The recent acquittal of George Zimmerman and resulting fallout has painfully exposed the ever-present issue of racism once more. Historically Missouri has always been at the crossroads of this divisive struggle. From the Missouri Compromise of 1820, to the 10-year court battle to determine Dred Scott’s freedom (1847 to 1857) to the present day, Missouri mirrors America’s battle with bigotry and intolerance.
During my years in public office, I addressed racism many times. Through my words, starting with my inaugural address, “One Bright Future,” and by my actions, I tried to keep us mindful of diversity as a valuable commodity and source of strength in an evolving global economy.
I was never so proud of a microcosm of global sharing as I was last month, when 36 students from China came to the University of Central Missouri in Warrensburg to take part in the American Legion Missouri Boys State and American Legion Auxiliary Missouri Girls State programs, led by the Midwest US China Association. The enthusiastic embodiment of cultural curiosity demonstrated by these bright and ambitious teens, gives me hope that this kind of genuine exchange can be replicated on a much grander scale.
But we must be wary of the homegrown racism that threatens to undermine our flourishing diversity and this is not a new concern. One of Abraham Lincoln’s greatest fears as the Civil War ended, was that the nation would end up like Missouri — a state comprised of parts, lacking a common thread.
I truly believe Missouri and the Midwest Region, with good leadership can convert our diversity into strength to become one of the most dominant economic regions in the world. But we need to embrace all of our state and regional assets: a diverse economy, plant and life sciences, advanced manufacturing and technology innovation. We must face the fact that we can’t compete without a first-rate educational system and training programs, and do all we can to raise the bar. We have a low cost of doing business and high quality of life, with one of the best transportation infrastructures in North America. All of these resources must be leveraged to compete in a global economy.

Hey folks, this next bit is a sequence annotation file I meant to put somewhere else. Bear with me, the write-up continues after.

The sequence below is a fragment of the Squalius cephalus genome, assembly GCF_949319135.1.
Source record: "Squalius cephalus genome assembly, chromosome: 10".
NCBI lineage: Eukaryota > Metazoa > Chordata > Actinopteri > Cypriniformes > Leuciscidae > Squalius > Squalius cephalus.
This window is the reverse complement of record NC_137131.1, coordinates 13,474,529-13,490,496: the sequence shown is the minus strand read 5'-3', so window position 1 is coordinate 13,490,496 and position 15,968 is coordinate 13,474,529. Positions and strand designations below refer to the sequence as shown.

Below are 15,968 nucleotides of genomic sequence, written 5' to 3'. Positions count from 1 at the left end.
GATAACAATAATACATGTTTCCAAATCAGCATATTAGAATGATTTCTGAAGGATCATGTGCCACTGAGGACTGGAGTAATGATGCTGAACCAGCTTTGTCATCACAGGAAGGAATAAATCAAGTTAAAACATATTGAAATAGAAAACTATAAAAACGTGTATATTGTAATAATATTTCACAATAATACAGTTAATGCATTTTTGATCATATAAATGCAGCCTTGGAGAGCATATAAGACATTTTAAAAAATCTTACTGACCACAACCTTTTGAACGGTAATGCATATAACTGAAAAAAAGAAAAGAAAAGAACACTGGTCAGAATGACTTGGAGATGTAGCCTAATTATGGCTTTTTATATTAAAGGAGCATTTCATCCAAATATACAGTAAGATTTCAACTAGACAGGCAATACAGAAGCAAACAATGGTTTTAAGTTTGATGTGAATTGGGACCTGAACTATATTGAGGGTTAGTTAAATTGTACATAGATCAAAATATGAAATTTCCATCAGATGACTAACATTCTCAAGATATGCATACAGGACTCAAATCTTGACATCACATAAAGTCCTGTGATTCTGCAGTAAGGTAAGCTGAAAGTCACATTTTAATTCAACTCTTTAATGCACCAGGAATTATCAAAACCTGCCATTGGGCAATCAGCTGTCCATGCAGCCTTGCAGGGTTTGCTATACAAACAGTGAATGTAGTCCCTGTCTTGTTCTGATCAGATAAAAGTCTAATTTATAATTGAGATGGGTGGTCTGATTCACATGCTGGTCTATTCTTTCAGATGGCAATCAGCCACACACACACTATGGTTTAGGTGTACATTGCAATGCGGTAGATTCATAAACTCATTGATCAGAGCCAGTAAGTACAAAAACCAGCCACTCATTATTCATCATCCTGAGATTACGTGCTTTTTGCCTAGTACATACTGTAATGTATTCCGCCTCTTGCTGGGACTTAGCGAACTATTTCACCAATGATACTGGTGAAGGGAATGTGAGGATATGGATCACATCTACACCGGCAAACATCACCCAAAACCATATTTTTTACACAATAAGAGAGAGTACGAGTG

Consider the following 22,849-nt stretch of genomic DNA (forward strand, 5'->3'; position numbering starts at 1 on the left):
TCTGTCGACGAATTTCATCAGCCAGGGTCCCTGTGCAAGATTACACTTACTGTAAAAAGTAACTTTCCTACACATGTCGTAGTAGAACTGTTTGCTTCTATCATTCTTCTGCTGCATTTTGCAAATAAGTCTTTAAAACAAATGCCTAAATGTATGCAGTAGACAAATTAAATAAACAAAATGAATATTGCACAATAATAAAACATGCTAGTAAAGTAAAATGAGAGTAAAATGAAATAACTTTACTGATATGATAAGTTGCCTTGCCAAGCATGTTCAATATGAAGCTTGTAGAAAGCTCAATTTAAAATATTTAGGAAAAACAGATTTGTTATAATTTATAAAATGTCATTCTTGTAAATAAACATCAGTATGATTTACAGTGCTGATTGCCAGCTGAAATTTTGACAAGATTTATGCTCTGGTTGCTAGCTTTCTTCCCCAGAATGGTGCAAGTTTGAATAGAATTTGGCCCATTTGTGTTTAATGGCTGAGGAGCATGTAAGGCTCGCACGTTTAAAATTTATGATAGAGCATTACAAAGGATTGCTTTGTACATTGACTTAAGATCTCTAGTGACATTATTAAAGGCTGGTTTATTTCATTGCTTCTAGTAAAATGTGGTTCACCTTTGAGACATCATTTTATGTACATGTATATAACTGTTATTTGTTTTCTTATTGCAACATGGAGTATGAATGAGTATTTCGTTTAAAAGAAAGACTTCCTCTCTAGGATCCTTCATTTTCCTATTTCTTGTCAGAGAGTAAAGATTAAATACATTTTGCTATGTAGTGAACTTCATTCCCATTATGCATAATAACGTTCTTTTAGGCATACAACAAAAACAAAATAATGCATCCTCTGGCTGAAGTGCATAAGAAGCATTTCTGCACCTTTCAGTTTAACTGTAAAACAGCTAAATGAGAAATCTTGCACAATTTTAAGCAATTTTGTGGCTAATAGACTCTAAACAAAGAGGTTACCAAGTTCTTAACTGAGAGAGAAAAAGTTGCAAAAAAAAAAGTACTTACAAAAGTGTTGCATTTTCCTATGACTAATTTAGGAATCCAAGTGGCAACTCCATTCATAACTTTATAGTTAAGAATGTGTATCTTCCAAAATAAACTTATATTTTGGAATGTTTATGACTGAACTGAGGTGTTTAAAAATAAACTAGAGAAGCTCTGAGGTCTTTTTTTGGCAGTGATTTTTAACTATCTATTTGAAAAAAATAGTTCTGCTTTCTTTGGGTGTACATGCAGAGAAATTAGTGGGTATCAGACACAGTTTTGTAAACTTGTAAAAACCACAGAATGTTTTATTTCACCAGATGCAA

But none of these assets are as important as our human resources. The world economy has no borders and many types of people. If we truly want to succeed, we must strive to proudly reflect the global community in the faces of our own people. We have the tools. We have the assets. We have the people. We can grow as human beings and be architects of success with countries from around the world if we set aside our suspicions or lack of understanding and seize the opportunity for real interaction, much in the same way a few hundred students did in Warrensburg last month.
Chairman, Midwest US-China Association
Founder, The Holden Public Policy Forum
Governor, Missouri, 2001-2005